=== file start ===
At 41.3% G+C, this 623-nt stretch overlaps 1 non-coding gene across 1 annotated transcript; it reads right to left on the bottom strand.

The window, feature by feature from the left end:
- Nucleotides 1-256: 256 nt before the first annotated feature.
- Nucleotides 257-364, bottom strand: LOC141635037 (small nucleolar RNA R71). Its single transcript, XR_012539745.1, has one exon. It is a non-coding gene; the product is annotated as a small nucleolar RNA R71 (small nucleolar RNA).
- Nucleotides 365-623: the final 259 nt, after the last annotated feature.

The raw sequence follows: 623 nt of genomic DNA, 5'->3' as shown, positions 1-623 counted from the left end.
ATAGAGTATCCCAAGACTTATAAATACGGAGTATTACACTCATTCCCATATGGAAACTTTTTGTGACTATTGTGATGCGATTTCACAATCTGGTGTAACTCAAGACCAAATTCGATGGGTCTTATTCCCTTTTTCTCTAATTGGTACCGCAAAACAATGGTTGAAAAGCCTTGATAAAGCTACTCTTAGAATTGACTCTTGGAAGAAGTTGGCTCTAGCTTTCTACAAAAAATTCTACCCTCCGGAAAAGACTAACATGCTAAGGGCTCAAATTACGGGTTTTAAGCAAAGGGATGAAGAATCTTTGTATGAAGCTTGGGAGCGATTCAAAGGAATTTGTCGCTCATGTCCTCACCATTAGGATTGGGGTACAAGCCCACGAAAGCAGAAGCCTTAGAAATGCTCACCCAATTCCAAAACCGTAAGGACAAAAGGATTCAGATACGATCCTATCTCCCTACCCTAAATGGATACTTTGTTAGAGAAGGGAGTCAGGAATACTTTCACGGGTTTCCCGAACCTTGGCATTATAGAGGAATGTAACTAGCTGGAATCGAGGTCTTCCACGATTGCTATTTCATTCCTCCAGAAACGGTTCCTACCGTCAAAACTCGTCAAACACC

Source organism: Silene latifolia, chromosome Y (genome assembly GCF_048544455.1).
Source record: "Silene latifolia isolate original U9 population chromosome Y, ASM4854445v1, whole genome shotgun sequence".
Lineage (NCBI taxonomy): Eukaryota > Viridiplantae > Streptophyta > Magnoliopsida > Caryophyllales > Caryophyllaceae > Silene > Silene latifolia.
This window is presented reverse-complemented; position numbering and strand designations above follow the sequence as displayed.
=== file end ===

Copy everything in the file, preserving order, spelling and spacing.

At 41.3% G+C, this 623-nt stretch overlaps 1 non-coding gene across 1 annotated transcript; it reads right to left on the bottom strand.

The window, feature by feature from the left end:
- Nucleotides 1-256: 256 nt before the first annotated feature.
- Nucleotides 257-364, bottom strand: LOC141635037 (small nucleolar RNA R71). Its single transcript, XR_012539745.1, has one exon. It is a non-coding gene; the product is annotated as a small nucleolar RNA R71 (small nucleolar RNA).
- Nucleotides 365-623: the final 259 nt, after the last annotated feature.

The raw sequence follows: 623 nt of genomic DNA, 5'->3' as shown, positions 1-623 counted from the left end.
ATAGAGTATCCCAAGACTTATAAATACGGAGTATTACACTCATTCCCATATGGAAACTTTTTGTGACTATTGTGATGCGATTTCACAATCTGGTGTAACTCAAGACCAAATTCGATGGGTCTTATTCCCTTTTTCTCTAATTGGTACCGCAAAACAATGGTTGAAAAGCCTTGATAAAGCTACTCTTAGAATTGACTCTTGGAAGAAGTTGGCTCTAGCTTTCTACAAAAAATTCTACCCTCCGGAAAAGACTAACATGCTAAGGGCTCAAATTACGGGTTTTAAGCAAAGGGATGAAGAATCTTTGTATGAAGCTTGGGAGCGATTCAAAGGAATTTGTCGCTCATGTCCTCACCATTAGGATTGGGGTACAAGCCCACGAAAGCAGAAGCCTTAGAAATGCTCACCCAATTCCAAAACCGTAAGGACAAAAGGATTCAGATACGATCCTATCTCCCTACCCTAAATGGATACTTTGTTAGAGAAGGGAGTCAGGAATACTTTCACGGGTTTCCCGAACCTTGGCATTATAGAGGAATGTAACTAGCTGGAATCGAGGTCTTCCACGATTGCTATTTCATTCCTCCAGAAACGGTTCCTACCGTCAAAACTCGTCAAACACC

Source organism: Silene latifolia, chromosome Y (genome assembly GCF_048544455.1).
Source record: "Silene latifolia isolate original U9 population chromosome Y, ASM4854445v1, whole genome shotgun sequence".
Lineage (NCBI taxonomy): Eukaryota > Viridiplantae > Streptophyta > Magnoliopsida > Caryophyllales > Caryophyllaceae > Silene > Silene latifolia.
This window is presented reverse-complemented; position numbering and strand designations above follow the sequence as displayed.